Tammie had the Bloomer gown spread out on the table with tissue paper. There were rolls of tissue and archival paper between folds of fabric and supporting the body of the gown. There was no visible tears in the fabric but she said it was weak.
I was first surprised by the color. The photo that I’d been sent showed it to be a grasshopper green. In actuality it’s a dark avocado or hunter green color. But when photographed, it shows lighter. The gown is silk taffeta with a linen lining, and glazed cotton was used for the top part of the Bloomers. Without touching the glazed cotton, it looked like crinkled leather.
I was really interested in seeing the darts and any boning used, and if there were any seams or darts on the back of the bodice, since the pattern didn’t show any. Without them, it didn’t fit my back very well. Other than what appeared to be a pull in the fabric, there are no seams in the back. The two front darts had boning, and one side of the front closure had a bone that only went to under the bust line. There weren’t any on the side seams.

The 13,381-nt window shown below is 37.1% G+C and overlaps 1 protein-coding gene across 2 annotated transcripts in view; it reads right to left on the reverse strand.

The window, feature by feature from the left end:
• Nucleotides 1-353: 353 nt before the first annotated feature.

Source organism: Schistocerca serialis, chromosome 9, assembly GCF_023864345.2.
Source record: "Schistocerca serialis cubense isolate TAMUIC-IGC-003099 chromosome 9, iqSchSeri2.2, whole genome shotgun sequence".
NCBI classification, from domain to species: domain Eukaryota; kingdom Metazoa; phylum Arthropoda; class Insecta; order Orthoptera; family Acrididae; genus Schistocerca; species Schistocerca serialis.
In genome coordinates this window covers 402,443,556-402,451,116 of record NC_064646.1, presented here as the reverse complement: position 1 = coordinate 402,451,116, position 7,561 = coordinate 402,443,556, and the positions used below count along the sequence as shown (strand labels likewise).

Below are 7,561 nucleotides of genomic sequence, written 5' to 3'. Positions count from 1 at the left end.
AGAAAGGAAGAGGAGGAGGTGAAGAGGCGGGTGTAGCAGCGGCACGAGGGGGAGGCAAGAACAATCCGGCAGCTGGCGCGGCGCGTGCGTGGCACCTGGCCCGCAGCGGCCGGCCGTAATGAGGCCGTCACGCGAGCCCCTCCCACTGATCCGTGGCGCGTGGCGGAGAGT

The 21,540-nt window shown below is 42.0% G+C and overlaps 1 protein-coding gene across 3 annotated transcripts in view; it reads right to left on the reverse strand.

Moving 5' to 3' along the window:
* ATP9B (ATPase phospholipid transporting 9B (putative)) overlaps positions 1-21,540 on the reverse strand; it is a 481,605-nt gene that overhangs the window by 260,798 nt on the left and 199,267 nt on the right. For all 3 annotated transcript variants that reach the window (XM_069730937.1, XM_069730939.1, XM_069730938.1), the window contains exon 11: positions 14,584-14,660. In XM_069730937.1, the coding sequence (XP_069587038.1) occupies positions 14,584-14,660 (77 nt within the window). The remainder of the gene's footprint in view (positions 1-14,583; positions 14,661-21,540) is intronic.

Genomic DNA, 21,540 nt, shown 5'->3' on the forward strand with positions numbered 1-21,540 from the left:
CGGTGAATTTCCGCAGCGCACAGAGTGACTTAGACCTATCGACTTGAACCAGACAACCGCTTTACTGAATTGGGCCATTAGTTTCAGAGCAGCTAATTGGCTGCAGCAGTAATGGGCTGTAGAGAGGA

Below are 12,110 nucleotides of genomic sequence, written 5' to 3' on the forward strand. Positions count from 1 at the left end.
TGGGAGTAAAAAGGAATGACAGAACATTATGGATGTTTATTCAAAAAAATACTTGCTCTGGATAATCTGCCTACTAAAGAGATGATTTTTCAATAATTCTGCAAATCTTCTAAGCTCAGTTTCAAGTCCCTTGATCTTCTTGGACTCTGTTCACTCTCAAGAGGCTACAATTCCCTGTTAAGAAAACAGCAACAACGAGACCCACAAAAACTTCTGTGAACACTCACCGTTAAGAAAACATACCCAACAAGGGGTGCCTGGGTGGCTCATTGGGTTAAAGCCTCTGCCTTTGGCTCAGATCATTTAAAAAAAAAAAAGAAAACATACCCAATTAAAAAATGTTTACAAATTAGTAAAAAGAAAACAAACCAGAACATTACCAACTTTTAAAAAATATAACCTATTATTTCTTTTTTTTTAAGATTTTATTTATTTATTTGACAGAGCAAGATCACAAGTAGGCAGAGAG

It’s a very narrow back, and overall it looks like the wearer was under 5 ft 4” tall. So she was a slender small woman. There was a lot of piecing on the sleeve arms and even in the front bodice next to the darts.
The trimming on the gown was a graduating narrow pleat from the neckline down the front closure where it narrowed out. There were also pleats on the sleeve jockey and the cuffs. There was piping on the sleeve cap and shoulder seam. It closed in front with hooks and eyes.
Tammie said they have no documentation that the outfit was ever worn. It was originally a full length gown, and the skirt was cut off short to 26”, and that portion was used to make the bottom half of the Bloomers. The top half was made of glazed cotton. As Tammie was showing me the Bloomers I noticed the front opening of the pants with buttons but when she opened them I had the surprise of my eyes. These were split drawers! It was two separate legs and they were attached to a waistband. I had expected something like men’s pants and closed at the crotch. I started wondering if this was the norm because all the photos and fashion prints I’ve seen never show the pants themselves. They were always covered by a skirt. If this is what they were, I can imagine how shocking these were because these ladies were wearing their underpinnings exposed.